Innovations: Marketing ? la mode
Dalit Langosky took her background in photography, added a pinch of psychology and created 'style marketing'
Dressed in chic black pumps, a fitted, knee-length skirt and a soft, gray T-shirt accessorized with a long beaded necklace and a thick rhinestone bracelet, Dalit Langosky looks like she just stepped out of the latest Vogue. Originally an accessories photographer, in recent years she has created a new field for herself that combines her knowledge of fashion with marketing techniques.
In what she terms style marketing, Langosky takes a fresh approach to sales by combining atypical elements that speak to the buyer's emotions rather than strict practicality. "You don't even necessarily need to see the product," she says, pushing a pair of hot pink Moschino glasses onto her cropped, blonde hair.
She points to a recent example of a kitchen showroom she designed for Efetti and Ziv. Rather than the traditional fruit bowls and coffee mugs, Langosky accented the kitchen with three hot pink stiletto shoes and an enlarged photograph of a silver spoon. For the preliminary presentation, she put together a short video clip with Italian music showing a series of images: a close-up of an eye with superhumanly long lashes, a model with bright red lips and an old-fashioned scarf covering her hair, a pair of full, fuchsia lips, a black-and-white photograph of friends sipping espresso in an Italian cafÃ© with "la dolce vita" written across it, two smiling riders on a Vespa, shining lipstick cases, bright stiletto-heeled shoes and, at last, a photograph of the kitchen itself.
Langosky, who studied in New York and Florence and then worked in Italy for six years before returning home, says that her connection to Italy helped her with this project. The showroom is a collaboration between the Italian designer Effeti and the Israeli designer Ziv.
The sequence of images, all of which save the last have nothing to do with kitchen cabinets, refrigerators, countertops or sinks, creates a feeling of chic nostalgia. According to Langosky's approach, while the end product is important for sales, the emotion evoked by that product is an essential part of the buying experience. "I am trying to create the desire to buy. The kitchen showroom looks like a fashion or design store, but beyond the feeling inspired by the colors, the objects, the photographs, and the style, you also see the product."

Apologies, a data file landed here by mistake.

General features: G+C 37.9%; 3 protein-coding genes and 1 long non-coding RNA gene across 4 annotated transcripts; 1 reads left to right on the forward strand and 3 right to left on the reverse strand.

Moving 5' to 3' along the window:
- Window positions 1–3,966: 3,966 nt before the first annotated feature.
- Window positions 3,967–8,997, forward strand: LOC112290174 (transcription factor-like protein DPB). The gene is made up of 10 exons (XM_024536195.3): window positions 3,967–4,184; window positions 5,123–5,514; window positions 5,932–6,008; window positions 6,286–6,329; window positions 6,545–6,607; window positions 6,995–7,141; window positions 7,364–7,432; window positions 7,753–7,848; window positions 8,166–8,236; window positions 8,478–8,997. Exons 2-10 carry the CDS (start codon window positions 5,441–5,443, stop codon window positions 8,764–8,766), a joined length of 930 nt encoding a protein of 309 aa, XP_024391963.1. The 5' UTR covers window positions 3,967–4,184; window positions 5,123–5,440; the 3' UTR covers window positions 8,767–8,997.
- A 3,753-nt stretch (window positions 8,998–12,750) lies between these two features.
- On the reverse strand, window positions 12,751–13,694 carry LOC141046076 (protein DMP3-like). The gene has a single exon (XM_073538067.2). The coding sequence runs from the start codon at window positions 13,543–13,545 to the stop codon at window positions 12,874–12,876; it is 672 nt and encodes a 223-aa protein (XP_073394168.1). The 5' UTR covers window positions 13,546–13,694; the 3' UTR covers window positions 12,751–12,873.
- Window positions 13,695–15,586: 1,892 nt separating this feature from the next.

The salespeople wear uniforms (designed by Langosky) that are supposed to complement the underlying emotional message of the scene.
Style marketing centers on understanding how to make people feel good about buying, which in itself is nothing new. It's the prime definition of marketing. Langosky's innovation is her ability to use fashion, photography and design to combine those elements in a unique way that will entice buyers.
"I had a lot of experience as a photographer, but in 1994, I went to Boston with my family for two years and took a multimedia course that integrated computer programs and new technology with what I already knew," she says. "I went mad. There are so many endless possibilities and applications."
After all, as she points out, you take a photograph and then the process ends. The magazine is thrown out or the photograph is put on the wall and the creative process of the photographer is finished. But for photographers who can utilize new printing techniques and available materials, the world of photography suddenly widens.
Using the same personalization approach that Langosky takes with style marketing, she came up with an original idea for gifts. Langosky prints images chosen by each client onto small wooden cards, which she calls memory boxes. "People can choose to include only photographs, or they can have newspaper headlines printed or drawings or designs that are special to them. The images that are most meaningful for them and most relevant to the feeling that they are trying to create when they give this gift is what should be used."
The small, wooden cards, which vary in size and shape, are then carefully placed into individual squares in the memory box and enclosed with a transparent glass lid. The concept resembles a photo album, which we use to remember special people, vacations or events, but the wooden slats present the images in an entirely new, creative way.
"This is a way for photographs to speak to people through artistic photography," says Langosky. "You look at the images differently because they are each printed on an individual piece of wood."
For a former client who came on a visit, for example, Langosky printed images from their Dead Sea trip on the wooden cards and then placed a box of salt in one square to remind them of their excursion.
In addition to the gift boxes, she prints photographs on chocolate and clothing. One of her recent creations is a baby gift box, within which each square holds something different: a tiny bodysuit imprinted with the baby's name, a pair of socks, a hat and a set of wooden slabs with pictures of the new arrival are some of the options.
To expose more potential clients to her personalized gifts, Langosky put gift stands with multiple drawers within stores across Israel. Each stand displays some of her imprinted clothing, jewelry and accessories as well as a model memory box. This allows people to look at samples and then place a personalized order. Customers can also make orders on-line, and the gifts range in price from NIS 150 to NIS 1,500.
"Each one of these memory boxes is different. They vary in size and shape, and they are incredibly personal gifts," says Langosky. "They bring new life to photography and help people transmit their personal feelings and special memories to materials."